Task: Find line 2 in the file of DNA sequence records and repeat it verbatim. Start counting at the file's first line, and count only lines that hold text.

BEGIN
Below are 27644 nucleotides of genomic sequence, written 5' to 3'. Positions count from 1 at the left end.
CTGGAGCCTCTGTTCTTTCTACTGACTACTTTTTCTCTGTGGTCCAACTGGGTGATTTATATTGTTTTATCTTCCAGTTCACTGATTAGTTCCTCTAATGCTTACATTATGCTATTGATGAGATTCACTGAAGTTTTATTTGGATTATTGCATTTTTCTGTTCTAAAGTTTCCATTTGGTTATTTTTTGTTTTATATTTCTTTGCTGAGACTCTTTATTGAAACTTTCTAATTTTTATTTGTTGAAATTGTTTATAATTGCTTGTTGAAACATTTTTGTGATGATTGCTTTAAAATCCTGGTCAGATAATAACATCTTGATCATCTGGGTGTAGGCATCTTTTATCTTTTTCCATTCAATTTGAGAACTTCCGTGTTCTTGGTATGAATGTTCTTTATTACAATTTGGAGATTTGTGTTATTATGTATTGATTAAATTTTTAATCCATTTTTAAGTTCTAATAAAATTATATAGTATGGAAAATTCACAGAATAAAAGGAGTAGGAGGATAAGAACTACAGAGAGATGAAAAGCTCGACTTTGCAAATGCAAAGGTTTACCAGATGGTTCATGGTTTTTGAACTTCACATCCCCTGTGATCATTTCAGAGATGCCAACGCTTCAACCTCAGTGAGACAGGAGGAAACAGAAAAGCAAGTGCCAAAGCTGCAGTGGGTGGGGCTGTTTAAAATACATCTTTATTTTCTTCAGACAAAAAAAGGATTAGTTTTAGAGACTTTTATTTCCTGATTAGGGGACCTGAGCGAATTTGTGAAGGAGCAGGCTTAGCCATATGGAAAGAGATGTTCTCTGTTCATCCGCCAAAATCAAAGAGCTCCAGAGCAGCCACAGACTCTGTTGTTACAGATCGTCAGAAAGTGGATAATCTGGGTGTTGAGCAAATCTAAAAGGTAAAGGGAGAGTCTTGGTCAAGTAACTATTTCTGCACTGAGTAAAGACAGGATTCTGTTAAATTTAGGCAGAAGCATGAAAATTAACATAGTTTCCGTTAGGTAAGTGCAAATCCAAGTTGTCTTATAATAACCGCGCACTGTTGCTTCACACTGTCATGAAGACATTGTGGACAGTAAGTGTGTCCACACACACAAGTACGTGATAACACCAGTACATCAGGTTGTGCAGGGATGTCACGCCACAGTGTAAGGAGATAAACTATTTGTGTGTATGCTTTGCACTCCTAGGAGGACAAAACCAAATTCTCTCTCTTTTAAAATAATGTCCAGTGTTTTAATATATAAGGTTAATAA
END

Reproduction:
CTGGAGCCTCTGTTCTTTCTACTGACTACTTTTTCTCTGTGGTCCAACTGGGTGATTTATATTGTTTTATCTTCCAGTTCACTGATTAGTTCCTCTAATGCTTACATTATGCTATTGATGAGATTCACTGAAGTTTTATTTGGATTATTGCATTTTTCTGTTCTAAAGTTTCCATTTGGTTATTTTTTGTTTTATATTTCTTTGCTGAGACTCTTTATTGAAACTTTCTAATTTTTATTTGTTGAAATTGTTTATAATTGCTTGTTGAAACATTTTTGTGATGATTGCTTTAAAATCCTGGTCAGATAATAACATCTTGATCATCTGGGTGTAGGCATCTTTTATCTTTTTCCATTCAATTTGAGAACTTCCGTGTTCTTGGTATGAATGTTCTTTATTACAATTTGGAGATTTGTGTTATTATGTATTGATTAAATTTTTAATCCATTTTTAAGTTCTAATAAAATTATATAGTATGGAAAATTCACAGAATAAAAGGAGTAGGAGGATAAGAACTACAGAGAGATGAAAAGCTCGACTTTGCAAATGCAAAGGTTTACCAGATGGTTCATGGTTTTTGAACTTCACATCCCCTGTGATCATTTCAGAGATGCCAACGCTTCAACCTCAGTGAGACAGGAGGAAACAGAAAAGCAAGTGCCAAAGCTGCAGTGGGTGGGGCTGTTTAAAATACATCTTTATTTTCTTCAGACAAAAAAAGGATTAGTTTTAGAGACTTTTATTTCCTGATTAGGGGACCTGAGCGAATTTGTGAAGGAGCAGGCTTAGCCATATGGAAAGAGATGTTCTCTGTTCATCCGCCAAAATCAAAGAGCTCCAGAGCAGCCACAGACTCTGTTGTTACAGATCGTCAGAAAGTGGATAATCTGGGTGTTGAGCAAATCTAAAAGGTAAAGGGAGAGTCTTGGTCAAGTAACTATTTCTGCACTGAGTAAAGACAGGATTCTGTTAAATTTAGGCAGAAGCATGAAAATTAACATAGTTTCCGTTAGGTAAGTGCAAATCCAAGTTGTCTTATAATAACCGCGCACTGTTGCTTCACACTGTCATGAAGACATTGTGGACAGTAAGTGTGTCCACACACACAAGTACGTGATAACACCAGTACATCAGGTTGTGCAGGGATGTCACGCCACAGTGTAAGGAGATAAACTATTTGTGTGTATGCTTTGCACTCCTAGGAGGACAAAACCAAATTCTCTCTCTTTTAAAATAATGTCCAGTGTTTTAATATATAAGGTTAATAA